Saturday marks the 142nd running of the Kentucky Derby. But the real joys of the day are gustatory, not equestrian.
The Derby’s mix of nostalgia, gallantry, and hedonism is unmistakable in the delicacies served around Louisville this time of year, which go far beyond the Kentucky clichés of fried chicken and bourbon.
So before you hop into your rose-pink Cadillac and start making bets, invest in these treats that prove the Kentucky Derby is decadent and delicious:
This isn’t the herbal liqueur made by monks, but rather a cucumber-cream cheese spread invented in Louisville over 100 years ago. With the unexpected zip of onion, Benedictine can be an acquired taste, but when done right, it’s creamy and refreshing, and a nice accompaniment to any meal or sandwich. It’s an easy recipe if you want to make it at home. Just don’t dye it green.
The suddenly-chic mixture of pimento peppers, mayonnaise, and cheese can now be found on hamburgers and in croissants, but it does just fine on its own, served as a dip or any method befitting its nickname as “the pâté of the South.” Start developing your own signature mix of ingredients now, and then delight in telling admirers this down home dish isn’t actually Southern in origin.
The first rule of Derby Pie is to never call it Derby Pie; that name is legally—and controversially—owned by a Louisville restaurant whose litigiousness is the stuff of culinary legend. The precise recipe varies as much as the name, but the constant ingredients are chocolate, bourbon (because Kentucky), and either walnuts, pecans, or walnuts and pecans.
It doesn’t sound appetizing, but the Hot Brown sandwich is the perfect meal for either a late night or a late morning. Invented at Louisville’s Brown Hotel, the Hot Brown is a turkey and bacon sandwich topped with Mornay sauce (a cheesy Béchamel) and tomatoes. Though it’s called a sandwich, it’s only served open-faced, and is strictly a knife-and-fork affair, which can sometimes befuddle post-Derby revelers.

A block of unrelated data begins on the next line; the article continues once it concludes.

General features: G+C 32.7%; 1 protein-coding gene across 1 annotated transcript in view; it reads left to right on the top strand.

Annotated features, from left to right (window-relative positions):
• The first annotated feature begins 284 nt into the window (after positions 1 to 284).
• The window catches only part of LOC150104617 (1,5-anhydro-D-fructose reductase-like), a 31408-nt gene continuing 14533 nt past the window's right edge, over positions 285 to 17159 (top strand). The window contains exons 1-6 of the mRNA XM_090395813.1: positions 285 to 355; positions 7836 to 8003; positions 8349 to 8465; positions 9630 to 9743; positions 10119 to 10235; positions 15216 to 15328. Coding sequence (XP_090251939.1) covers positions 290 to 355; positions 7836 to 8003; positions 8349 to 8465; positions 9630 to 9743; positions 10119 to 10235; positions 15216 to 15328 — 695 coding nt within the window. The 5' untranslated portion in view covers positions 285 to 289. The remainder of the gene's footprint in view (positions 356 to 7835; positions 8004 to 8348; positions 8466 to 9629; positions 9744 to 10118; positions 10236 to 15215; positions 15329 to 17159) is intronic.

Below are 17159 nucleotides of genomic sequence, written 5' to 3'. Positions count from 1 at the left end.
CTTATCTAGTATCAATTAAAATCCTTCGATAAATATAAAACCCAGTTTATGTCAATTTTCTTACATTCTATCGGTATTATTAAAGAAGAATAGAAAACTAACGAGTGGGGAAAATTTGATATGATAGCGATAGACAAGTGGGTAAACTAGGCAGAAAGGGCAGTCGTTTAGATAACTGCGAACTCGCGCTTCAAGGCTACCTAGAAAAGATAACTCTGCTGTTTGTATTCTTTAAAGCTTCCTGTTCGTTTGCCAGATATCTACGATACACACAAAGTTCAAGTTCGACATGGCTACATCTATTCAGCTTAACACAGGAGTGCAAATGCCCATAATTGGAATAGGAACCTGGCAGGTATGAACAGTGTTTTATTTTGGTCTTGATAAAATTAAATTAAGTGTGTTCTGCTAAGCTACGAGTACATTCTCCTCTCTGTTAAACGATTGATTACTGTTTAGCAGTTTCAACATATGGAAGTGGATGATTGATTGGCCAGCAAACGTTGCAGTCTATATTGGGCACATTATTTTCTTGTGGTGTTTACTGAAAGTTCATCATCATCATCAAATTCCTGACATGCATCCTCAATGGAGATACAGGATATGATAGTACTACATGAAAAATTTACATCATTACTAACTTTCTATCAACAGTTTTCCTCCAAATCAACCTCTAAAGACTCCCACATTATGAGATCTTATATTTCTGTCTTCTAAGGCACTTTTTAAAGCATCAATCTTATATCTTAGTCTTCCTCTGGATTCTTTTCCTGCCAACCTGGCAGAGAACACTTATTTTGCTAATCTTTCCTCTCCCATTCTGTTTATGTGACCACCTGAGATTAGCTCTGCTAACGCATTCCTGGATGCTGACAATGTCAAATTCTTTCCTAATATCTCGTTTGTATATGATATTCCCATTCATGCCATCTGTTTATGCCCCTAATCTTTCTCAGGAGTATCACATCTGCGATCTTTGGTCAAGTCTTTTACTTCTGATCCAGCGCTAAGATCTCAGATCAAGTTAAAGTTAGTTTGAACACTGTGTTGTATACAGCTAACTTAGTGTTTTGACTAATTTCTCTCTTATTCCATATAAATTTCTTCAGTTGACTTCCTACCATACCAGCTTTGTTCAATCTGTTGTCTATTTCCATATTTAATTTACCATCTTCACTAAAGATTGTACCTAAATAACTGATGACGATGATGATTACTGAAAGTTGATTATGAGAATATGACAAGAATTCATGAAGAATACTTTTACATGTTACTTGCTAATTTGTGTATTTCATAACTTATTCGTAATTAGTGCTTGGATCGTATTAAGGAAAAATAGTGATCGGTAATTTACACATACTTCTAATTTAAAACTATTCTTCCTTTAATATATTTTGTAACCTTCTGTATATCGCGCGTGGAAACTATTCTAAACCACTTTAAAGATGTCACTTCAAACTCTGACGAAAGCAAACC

These salt-cured, aged hams can be found hanging (sometimes with a fine layer of mold) in barns and butcher shops across the Southeastern United States. Finely shaved, it’s the South’s prosciutto. Cut into steaks and slabs, it’s incredibly salty and needs to be soaked or steamed before becoming tolerable. For bonus points, boil it in Coca-Cola or Dr. Pepper before frying.
In a tragic twist befitting Faulkner (or, sweetly, perhaps Twain), Kentucky’s best candy is too delicate to survive in the late-spring heat. The Modjeska (named after a famous dancer) is a marshmallow covered in caramel. It’s chewy in many ways, and popping one in your mouth is a perfect excuse to stop talking to that hot shot from Macon who keeps trying to pass off horse tips.
A Real Mint Julep
Derby season is a time when most Kentuckians begrudgingly choke down their annual mint julep. That’s because most mint juleps aren’t very good. They’re either as sweet as soda or mintier than Colgate. Lazily-prepared and prepackaged juleps disgrace an otherwise excellent cocktail, though. A proper mint julep is cool and warm simultaneously, and, with the aroma of mint and whiskey rising with every sip, better for your nose than anything else you can find at a bar.
To make your own, muddle mint in the bottom of a glass, then discard the mint. Mix one part sugar, one part water, and three parts bourbon together and top with a lot of crushed ice. Garnish with a sprig of mint and drink slowly. If it’s too strong, either wait for the ice to melt or add a little more sugar and water.
Gabe Bullard is the Deputy Director of Digital News at National Geographic. He’s spent 14 nonconsecutive years in Kentucky, and is a certified Kentucky Colonel. He has never won a Derby bet. Find him on Twitter.